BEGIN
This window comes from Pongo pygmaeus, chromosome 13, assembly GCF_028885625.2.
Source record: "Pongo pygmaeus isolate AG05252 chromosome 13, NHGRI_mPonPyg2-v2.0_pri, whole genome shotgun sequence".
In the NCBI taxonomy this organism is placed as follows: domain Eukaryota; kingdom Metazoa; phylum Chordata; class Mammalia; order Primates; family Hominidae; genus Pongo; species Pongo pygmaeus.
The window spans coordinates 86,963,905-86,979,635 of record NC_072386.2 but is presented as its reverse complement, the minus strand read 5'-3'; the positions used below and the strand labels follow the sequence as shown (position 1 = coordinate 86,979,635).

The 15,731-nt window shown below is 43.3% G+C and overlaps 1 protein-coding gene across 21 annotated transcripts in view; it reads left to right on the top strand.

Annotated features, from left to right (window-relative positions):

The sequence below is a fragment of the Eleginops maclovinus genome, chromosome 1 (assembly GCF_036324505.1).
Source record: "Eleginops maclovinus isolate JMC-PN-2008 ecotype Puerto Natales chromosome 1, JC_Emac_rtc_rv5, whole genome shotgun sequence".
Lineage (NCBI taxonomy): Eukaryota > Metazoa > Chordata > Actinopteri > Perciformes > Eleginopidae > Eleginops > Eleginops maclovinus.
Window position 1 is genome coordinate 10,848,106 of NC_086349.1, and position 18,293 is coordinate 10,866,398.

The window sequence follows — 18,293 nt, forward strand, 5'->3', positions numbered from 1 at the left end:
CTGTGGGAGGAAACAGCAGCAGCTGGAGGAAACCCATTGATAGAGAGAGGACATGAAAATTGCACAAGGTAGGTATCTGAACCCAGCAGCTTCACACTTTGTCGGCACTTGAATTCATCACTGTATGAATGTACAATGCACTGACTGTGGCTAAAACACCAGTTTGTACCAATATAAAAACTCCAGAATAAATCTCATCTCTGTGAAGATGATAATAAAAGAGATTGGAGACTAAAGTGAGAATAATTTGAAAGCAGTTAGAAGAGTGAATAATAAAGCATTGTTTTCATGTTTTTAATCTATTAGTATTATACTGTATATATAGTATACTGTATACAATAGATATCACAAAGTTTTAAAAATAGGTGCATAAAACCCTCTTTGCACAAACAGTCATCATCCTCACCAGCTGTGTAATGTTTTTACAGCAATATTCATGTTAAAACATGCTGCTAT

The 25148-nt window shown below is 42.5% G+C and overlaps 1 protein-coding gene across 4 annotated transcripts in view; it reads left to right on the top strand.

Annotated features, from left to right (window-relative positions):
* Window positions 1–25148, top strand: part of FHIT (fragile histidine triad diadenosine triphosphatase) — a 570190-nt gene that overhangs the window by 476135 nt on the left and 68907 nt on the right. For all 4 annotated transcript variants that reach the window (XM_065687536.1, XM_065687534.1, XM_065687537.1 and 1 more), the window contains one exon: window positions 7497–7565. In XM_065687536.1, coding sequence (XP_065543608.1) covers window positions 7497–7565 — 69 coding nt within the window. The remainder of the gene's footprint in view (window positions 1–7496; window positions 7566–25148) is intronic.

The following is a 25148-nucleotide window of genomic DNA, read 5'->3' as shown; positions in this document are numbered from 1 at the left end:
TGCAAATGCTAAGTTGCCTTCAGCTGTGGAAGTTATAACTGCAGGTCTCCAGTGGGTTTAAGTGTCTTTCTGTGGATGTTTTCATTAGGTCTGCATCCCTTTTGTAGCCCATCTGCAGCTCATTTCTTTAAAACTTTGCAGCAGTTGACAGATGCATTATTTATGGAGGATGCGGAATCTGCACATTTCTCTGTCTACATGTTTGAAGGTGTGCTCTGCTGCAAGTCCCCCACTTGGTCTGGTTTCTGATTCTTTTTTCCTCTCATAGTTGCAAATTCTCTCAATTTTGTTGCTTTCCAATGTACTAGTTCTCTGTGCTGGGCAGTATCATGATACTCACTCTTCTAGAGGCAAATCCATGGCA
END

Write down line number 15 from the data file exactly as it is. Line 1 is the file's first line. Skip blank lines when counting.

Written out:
* Window positions 1–25148, top strand: part of FHIT (fragile histidine triad diadenosine triphosphatase) — a 570190-nt gene that overhangs the window by 476135 nt on the left and 68907 nt on the right. For all 4 annotated transcript variants that reach the window (XM_065687536.1, XM_065687534.1, XM_065687537.1 and 1 more), the window contains one exon: window positions 7497–7565. In XM_065687536.1, coding sequence (XP_065543608.1) covers window positions 7497–7565 — 69 coding nt within the window. The remainder of the gene's footprint in view (window positions 1–7496; window positions 7566–25148) is intronic.